Alexander and me - despite a slow day, Zulu sold first & sold out!
It may be though that the comic village hasn't yet matured in its own identity within this varied show and struggled to make itself heard. There were some 'hotspots' though with a couple of comic exhibitors doing well but for the majority it was pretty modest stuff.

Dave, Stu and Col share the love!
As always though it was still a very enjoyable time catching up with old and new friends including Steve Tanner of Time Bomb comics, Paul Birch of the Birmingham Mail's Speech Balloons column, Lou aka Naniiebim, Rudra and Lyndon White, (whose promising Cosmic Fish comic is imminent!), Jeremy of the popular  Zombie Bear Comics and of course the irrepressible force that is Stuart Gould of UK Comics Creative

Here's me & Jemma about to bust open the 'Colin the Caterpillar' birthday cakes Karen had bought!
As we had the capable Jemma and Scott with us, Dave and I took the opportunity for a few wanders and a coffee to reflect on where we are with Accent UK - something we of course regularly do - but we've had a growing feeling that we're a little 'muddled' in our own identity, possibly mirroring the MCM/Memorabilia's own identity crisis! We also had some valuable constructive feedback from folk we trust so are mulling these over at the moment and hopefully will implement a few positive changes going forward. Nothing overly drastic, maybe just a timely 'resetting' of where we are and what we want to achieve, mmm well that does sound rather drastic and serious doesn't it - anyway I've asked Dave to keep all this under his hat for now............

Dave struggling to contain his ideas hat !

Saturday, 15 March 2014

They Call Him Stagger Lee

Catching up with my reading and a few days ago finished the Stagger Lee graphic novel from writer Derek McCulloch and artist Shepherd Hendrix. First published by Image Comics in 2006, (see its original official website here), its a strange enjoyable but ultimately flawed read.

Telling an American tale of Christmas Eve, 1895 in St. Louis, Missouri, Lee "Stack Lee" Shelton shot and killed Billy Lyons during an argument at a bar. Said argument may or may not have been triggered by a stetson hat. But the story told here is not so much about the shooting but the legend it gave rise to. If like me, you think you recognise the 'Stagger Lee' name but not the story its probably because of the song versions it inspired. Most noticeable for me the Nick Cave version which has a great beat but probably the most explicit lyrics around! (For a comprehensive insight into the 'Stagger Lee' story and the 'Murder Ballads' it inspired, checkout Paul Slade's articles and website here).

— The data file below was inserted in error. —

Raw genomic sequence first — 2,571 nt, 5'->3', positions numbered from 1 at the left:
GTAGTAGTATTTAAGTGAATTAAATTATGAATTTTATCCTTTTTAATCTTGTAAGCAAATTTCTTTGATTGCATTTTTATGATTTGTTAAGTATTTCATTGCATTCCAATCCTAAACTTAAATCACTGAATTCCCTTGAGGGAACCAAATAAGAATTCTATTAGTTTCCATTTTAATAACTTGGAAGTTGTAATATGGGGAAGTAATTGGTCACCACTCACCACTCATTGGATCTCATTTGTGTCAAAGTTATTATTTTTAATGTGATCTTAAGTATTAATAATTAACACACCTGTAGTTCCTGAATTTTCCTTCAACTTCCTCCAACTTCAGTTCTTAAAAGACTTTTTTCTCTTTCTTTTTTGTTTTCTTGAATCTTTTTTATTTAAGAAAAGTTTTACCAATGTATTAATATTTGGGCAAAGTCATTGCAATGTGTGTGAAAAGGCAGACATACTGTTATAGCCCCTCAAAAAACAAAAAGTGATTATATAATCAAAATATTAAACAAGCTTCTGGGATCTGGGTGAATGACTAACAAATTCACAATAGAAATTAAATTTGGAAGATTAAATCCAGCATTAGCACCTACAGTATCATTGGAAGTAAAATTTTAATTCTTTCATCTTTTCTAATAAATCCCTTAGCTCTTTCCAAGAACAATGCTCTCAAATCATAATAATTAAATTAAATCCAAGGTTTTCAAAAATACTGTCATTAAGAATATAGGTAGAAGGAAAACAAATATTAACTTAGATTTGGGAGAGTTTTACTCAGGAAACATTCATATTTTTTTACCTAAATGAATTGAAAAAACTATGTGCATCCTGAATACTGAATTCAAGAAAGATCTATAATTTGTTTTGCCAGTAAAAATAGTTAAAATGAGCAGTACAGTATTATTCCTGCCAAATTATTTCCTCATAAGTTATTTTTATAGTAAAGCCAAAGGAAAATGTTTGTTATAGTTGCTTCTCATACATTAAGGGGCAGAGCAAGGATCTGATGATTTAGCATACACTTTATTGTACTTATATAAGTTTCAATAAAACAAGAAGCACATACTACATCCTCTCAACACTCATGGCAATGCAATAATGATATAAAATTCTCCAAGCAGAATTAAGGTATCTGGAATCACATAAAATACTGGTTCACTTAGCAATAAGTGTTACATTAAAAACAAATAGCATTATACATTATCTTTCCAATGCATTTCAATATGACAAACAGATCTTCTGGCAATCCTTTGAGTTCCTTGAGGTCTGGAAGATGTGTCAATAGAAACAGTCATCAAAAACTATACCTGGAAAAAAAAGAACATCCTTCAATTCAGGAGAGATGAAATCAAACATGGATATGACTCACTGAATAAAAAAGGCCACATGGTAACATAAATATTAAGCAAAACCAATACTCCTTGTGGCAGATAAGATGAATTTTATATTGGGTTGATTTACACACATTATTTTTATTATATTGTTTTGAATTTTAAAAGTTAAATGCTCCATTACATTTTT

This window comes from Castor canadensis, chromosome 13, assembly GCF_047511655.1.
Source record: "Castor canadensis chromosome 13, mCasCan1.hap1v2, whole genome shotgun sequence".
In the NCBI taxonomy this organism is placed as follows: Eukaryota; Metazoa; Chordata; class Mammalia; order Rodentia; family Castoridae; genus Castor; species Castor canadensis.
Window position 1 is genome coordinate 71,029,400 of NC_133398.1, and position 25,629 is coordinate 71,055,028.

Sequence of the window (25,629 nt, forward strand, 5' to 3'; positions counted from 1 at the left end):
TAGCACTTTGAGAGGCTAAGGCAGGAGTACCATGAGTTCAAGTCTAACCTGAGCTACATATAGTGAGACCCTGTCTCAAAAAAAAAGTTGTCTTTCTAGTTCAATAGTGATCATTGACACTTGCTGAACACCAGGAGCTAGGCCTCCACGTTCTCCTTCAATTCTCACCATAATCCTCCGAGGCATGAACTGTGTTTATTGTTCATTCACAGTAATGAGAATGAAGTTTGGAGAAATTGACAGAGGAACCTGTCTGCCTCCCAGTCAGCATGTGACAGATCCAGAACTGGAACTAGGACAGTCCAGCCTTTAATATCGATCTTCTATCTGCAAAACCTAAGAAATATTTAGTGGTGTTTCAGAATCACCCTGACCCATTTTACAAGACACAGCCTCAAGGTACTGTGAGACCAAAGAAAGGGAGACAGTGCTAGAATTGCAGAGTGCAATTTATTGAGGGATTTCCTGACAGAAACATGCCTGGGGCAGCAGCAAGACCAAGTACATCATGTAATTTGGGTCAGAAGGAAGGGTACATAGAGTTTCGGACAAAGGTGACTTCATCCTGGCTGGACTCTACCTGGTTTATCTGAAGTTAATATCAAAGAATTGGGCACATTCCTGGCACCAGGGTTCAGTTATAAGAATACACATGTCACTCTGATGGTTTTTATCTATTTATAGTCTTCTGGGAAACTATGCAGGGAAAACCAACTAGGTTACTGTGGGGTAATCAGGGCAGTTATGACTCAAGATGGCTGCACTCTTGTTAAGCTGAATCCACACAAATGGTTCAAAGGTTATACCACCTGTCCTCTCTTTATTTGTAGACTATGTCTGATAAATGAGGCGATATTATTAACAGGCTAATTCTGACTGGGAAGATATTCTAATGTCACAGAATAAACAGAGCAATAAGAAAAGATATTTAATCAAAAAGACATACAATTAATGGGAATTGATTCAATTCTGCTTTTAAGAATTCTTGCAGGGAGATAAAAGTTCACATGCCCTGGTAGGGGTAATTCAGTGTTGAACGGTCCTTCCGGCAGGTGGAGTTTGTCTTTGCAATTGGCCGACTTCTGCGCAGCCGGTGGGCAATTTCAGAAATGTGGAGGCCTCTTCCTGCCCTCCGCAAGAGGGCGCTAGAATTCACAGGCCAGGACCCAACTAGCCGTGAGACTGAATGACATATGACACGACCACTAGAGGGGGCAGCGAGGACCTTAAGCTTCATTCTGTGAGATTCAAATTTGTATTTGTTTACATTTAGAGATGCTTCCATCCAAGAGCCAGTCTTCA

A great example of artist Shepherd Hendrix's work

The graphic novel expertly traces the orgins of the various versions of the songs which include not just Nick Cave but Bob Dylan, The Clash, The Grateful Dead, Wilson Pickett and dozens more, handily listed in the book's appendix.

It cleverly highlights the different version of events relayed in the songs which artist Hendrix has a lot of fun with - at one point drawing the main characters in each others distinctive suits to illustrate doubts who the real protagonist was! 

The story of the songs and the basic known facts of the case, (based on a true story) would probably make for a satisfying read in itself. However the book has a further layer to it with regular vignettes from a supporting cast, some real, mostly fictional. These are actually well told on the whole, albeit sometimes confusing to recall who's who and how they fit into the scheme of things.

In my view though these episodic vignettes detract from the Stagger Lee story too much and jar with the courtroom scenes and song interludes. The fictional element would perhaps have made for a valid separate book in itself rather than 'shoehorn' it in here. Ultimately making for Stagger Lee to be a laboured read in parts but still worth picking up if you come across it. 

I contrast this with the Johnny Cash, I See A Darkness, graphic novel by Reinhard Kleist (Self-Made Here 2009), which I also recently read for the first time. It also juggles song lyrics with factual biography but cleverly keeps things moving without the need to add extra fictional elements and makes for a more entertaining read in my humble opinion.

Still, Stagger Lee was, (as the songs convey), a bad, bad man and his story endures to this day. A fact brought home when I noted the date I finished reading this graphic novel, the 11th March, which just happens to be the anniversary of  Lee 'Stack Lee' Shelton's death in the Missouri State Penitentiary Hospital in 1912!

Wednesday, 12 March 2014


Ian Knight's facebook post on the 135th anniversary of the little known Anglo-Zulu War Battle of Ntombe Drift reminded me that I'd  a couple of videos of our trip there in 2010.

These feature the Holts 2010 tour group at the scene of the battle with a plucky Jonathan G doing his 'Mr D'arcy' routine.....

Firstly the gloomy river itself....


 Then Jonathan's careful crossing.......
And his safe return........